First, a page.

[33–39] CYCLING'S NEW BEGINNING?
THE 2007 SEASON left pro cycling burning in its own toxic stew. Which has left me psyched for 2008. Why? As painful as the process has been, the sport is finally shedding the cheaters. First came the forced mea culpas from 1996 Tour champ BJARNE RIIS and sprinting specialist ERIK ZABEL, who admitted to taking EPO in the nineties. Even IVAN BASSO, Lance's would-be heir and the 2006 Giro winner, made a cowardly half-confession. Then came the suspension of Tour favorite ALEXANDRE VINOKOUROV, who, like ex–2006 Tour champion FLOYD LANDIS a year earlier, absolutely tanked during one stage, only to smoke the field the next, then fail a doping test shortly thereafter. Before the Tour ended, race leader MICHAEL RASMUSSEN had been yanked for lying to his team to avoid doping controls. By the end of the summer, Floyd had lost his arbitration case and the Discovery Channel team, which had hired scandal-tainted riders in Basso and Alberto Contador (the eventual Tour champion by default), had disbanded.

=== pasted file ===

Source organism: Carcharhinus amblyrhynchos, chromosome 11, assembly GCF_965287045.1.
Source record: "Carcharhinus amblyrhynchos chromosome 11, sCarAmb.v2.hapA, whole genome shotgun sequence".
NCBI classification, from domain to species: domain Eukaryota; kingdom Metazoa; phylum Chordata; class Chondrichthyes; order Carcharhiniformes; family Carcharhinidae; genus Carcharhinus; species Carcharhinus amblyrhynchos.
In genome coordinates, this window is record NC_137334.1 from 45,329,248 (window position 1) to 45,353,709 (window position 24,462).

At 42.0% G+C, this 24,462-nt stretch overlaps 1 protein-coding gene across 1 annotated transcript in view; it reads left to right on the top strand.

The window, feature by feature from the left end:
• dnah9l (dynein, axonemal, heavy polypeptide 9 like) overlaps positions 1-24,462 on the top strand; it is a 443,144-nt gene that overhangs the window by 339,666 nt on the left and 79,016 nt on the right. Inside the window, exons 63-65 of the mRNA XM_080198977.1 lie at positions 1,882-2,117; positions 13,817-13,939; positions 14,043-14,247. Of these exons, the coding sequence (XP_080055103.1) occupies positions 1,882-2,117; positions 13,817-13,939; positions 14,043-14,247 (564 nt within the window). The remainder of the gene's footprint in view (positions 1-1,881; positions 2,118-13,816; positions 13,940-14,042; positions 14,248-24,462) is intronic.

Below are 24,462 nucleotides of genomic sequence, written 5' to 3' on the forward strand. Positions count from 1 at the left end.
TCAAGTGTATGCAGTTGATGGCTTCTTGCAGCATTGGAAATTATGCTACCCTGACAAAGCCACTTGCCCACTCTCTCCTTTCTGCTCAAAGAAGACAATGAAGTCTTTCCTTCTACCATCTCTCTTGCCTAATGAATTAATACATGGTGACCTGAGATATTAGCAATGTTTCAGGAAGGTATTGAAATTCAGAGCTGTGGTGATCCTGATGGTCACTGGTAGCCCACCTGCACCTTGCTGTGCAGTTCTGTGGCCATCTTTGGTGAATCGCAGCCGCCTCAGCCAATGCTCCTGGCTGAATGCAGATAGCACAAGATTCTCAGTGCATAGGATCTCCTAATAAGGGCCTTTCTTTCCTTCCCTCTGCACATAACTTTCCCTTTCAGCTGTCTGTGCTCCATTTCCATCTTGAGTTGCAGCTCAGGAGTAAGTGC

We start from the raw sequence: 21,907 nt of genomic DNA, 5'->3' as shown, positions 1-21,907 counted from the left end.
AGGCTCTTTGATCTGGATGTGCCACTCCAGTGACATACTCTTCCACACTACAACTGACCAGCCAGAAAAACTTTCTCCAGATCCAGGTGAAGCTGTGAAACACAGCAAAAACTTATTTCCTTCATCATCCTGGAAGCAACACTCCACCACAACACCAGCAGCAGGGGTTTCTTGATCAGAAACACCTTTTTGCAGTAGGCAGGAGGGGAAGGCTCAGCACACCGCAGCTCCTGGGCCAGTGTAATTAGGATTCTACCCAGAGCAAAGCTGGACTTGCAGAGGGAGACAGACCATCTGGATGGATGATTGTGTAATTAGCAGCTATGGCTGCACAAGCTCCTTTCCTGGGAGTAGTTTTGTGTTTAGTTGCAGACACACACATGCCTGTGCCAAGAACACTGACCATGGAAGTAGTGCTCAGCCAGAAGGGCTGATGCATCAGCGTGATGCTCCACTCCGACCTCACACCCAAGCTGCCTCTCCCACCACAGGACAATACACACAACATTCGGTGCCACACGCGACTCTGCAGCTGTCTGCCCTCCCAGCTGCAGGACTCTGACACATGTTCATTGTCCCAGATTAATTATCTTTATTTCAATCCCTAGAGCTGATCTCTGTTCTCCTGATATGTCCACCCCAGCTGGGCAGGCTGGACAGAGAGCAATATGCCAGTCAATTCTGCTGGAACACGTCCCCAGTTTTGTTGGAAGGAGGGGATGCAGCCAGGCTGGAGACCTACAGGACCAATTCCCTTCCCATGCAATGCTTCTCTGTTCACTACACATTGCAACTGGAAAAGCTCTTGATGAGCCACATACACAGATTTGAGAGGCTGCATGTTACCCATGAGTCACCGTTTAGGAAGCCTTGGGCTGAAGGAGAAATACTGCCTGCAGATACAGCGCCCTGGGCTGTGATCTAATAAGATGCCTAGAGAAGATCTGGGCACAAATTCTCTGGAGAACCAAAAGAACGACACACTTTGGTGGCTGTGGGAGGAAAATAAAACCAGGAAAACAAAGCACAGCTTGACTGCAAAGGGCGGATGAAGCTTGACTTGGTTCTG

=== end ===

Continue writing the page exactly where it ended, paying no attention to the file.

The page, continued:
Now for the good news: A CLEAN GENERATION seems to be taking over. Young riders, who have always deferred to the veterans, are speaking out. British pro Bradley Wiggins wrote an essay in the Observer newspaper titled "Tour Ruined by Old Guys Who Think Doping is Normal." Several riders even staged a protest at the beginning of one stage, stopping in the middle of the road to send a message to the cheats. Teams are instituting costly internal controls that virtually assure their riders are clean. And talk about zero tolerance: Pulling Rasmussen from the race merely for lying took true courage. If Bud Selig had the balls to take the bat from Barry Bonds and slap him with a batting glove in front of America, I'd feel the same way about baseball.